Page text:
• Eduard Meyer: The Eimbecksche House in Hamburg . W. Maucke Sons, Hamburg 1868, p. 40 ff . ( ).

Individual evidence

  1. a b The meal of St. Matthias. FHH on, accessed on January 20, 2019 : “ Hamburgers have been celebrating the Matthiae meal with their guests since 1356. This makes it the world's oldest feast that is still celebrated today. A historical arrangement stipulates that the Matthiae meal only takes place "when times allow it". After 1724, the celebration was suspended for over 200 years, but the reasons for this break are unknown. "
  2. Dagmar Seifert: In June 1350 death lands on the Elbe. (No longer available online.) In: Der Hamburger (issue 04). The Hamburger Verlag-Die Stadtmedienmanufaktur GmbH, 2009, archived from the original on August 18, 2017 ; accessed on January 20, 2019 : " In February 1356 Hamburg celebrated the Matthiae Mahl for the first time, a meal at council expense, which has since become the oldest still celebrated feast in the world, because it takes place - from a" small ", cost-related break between 1724 and 1956 apart - until today it has been held year after year. Info: The archive link was inserted automatically and has not yet been checked. Please check the original and archive link according to the instructions and then remove this notice. @1@ 2Template: Webachiv / IABot /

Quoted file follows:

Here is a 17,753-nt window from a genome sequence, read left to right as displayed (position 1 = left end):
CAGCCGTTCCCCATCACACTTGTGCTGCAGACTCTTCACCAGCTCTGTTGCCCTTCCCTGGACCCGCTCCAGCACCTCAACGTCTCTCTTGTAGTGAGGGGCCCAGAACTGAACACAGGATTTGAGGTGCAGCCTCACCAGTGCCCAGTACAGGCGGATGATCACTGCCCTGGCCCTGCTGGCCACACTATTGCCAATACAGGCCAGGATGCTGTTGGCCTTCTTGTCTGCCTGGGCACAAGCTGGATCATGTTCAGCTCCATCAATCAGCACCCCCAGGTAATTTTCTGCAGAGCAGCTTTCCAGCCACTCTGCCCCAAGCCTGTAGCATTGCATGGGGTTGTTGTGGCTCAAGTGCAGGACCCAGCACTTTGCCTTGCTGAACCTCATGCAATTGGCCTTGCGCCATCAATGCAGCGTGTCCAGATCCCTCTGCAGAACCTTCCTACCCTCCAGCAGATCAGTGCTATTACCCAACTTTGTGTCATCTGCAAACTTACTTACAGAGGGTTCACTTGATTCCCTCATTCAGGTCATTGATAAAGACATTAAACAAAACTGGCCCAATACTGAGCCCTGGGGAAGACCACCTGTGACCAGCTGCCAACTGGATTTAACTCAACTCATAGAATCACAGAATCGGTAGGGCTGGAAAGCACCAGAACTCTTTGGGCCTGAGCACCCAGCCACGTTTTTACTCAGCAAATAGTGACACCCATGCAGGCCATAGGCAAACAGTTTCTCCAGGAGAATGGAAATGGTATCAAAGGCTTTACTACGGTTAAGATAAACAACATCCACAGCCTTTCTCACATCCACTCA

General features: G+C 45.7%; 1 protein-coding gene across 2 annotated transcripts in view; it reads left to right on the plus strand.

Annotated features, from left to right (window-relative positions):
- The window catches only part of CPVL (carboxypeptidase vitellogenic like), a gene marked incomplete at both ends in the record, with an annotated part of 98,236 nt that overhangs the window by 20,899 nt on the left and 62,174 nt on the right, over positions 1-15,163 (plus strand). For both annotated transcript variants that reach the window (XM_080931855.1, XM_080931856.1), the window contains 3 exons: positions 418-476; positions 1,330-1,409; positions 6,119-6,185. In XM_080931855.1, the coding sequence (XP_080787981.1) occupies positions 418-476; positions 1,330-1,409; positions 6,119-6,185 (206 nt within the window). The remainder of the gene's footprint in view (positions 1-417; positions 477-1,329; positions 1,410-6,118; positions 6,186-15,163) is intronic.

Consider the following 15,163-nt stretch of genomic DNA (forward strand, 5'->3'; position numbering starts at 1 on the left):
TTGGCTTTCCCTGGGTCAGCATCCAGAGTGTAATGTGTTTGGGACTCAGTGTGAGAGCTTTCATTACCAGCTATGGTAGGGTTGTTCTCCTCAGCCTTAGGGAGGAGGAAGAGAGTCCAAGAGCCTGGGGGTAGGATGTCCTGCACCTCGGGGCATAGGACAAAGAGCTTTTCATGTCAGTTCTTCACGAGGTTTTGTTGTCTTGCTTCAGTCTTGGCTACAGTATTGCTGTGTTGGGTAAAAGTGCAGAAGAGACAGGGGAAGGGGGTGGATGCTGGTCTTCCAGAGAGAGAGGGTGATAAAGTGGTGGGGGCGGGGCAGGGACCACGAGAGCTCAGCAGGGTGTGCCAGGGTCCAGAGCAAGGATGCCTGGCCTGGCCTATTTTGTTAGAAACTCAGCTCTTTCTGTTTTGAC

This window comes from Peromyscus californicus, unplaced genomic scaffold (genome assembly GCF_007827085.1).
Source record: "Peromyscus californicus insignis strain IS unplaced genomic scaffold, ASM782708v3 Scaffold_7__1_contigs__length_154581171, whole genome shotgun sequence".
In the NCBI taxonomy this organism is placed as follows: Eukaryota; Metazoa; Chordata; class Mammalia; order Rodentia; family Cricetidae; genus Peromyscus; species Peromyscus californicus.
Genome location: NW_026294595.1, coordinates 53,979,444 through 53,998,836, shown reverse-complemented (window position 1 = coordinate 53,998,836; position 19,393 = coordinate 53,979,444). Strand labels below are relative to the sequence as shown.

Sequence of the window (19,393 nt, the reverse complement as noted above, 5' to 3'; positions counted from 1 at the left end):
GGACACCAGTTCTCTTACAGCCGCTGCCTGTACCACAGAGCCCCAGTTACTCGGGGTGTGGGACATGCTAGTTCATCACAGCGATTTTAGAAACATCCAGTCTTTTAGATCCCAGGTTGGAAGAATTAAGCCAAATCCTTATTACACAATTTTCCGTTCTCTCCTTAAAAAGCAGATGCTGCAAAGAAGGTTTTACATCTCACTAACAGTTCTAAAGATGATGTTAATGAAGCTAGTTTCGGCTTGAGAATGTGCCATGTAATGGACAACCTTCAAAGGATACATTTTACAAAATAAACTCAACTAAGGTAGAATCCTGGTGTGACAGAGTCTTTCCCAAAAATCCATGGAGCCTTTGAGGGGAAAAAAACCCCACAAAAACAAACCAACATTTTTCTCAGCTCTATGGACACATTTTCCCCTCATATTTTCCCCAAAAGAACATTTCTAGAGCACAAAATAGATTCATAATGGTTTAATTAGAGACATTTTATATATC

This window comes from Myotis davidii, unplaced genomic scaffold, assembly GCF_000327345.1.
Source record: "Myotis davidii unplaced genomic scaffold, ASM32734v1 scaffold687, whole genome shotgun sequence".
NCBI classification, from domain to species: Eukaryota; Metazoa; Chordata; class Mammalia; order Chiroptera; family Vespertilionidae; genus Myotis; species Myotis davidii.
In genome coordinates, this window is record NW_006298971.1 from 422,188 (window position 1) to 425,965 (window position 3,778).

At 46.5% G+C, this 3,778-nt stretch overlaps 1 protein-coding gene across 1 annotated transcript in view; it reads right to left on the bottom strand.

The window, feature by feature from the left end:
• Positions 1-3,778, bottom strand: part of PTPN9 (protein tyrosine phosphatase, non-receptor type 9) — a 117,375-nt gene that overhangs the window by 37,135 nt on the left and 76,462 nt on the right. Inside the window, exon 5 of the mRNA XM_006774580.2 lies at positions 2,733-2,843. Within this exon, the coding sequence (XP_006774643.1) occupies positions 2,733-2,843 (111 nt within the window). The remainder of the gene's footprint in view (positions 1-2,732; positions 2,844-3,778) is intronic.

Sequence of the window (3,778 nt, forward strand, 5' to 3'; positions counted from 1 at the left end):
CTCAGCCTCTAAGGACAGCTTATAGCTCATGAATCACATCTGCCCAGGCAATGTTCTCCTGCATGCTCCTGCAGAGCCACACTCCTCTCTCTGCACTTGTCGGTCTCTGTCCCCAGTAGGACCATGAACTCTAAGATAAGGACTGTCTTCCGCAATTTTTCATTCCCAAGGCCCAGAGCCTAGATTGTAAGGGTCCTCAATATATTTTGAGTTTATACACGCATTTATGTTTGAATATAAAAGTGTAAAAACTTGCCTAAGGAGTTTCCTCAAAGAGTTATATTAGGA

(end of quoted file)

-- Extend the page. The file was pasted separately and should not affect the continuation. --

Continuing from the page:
3. a b c d Marc-Oliver Rehrmann: A dinner like in the Middle Ages. NDR , February 11, 2016, accessed on January 19, 2019 .
  4. Matthiae-Mahl 2018: Excerpt from the guest list , FHH on, accessed on January 20, 2019
  5. Rejection of Hamburg's Matthiae meal: Prodi set conditions - no press! , Hamburger Abendblatt dated February 23, 2007, accessed January 20, 2019
  6. Matthiae-Mahl 2020 , of January 7, 2020, accessed on February 16, 2020
  7. Matthiae-Mahl is gluttony of self-lovers , Welt Online from June 22, 2012, accessed on January 20, 2019
  8. ^ Sabine Boeddinghaus : Matthiae-Mahl: Decadent elite feeding. Left parliamentary group Hamburg, February 8, 2016, accessed on January 20, 2019 .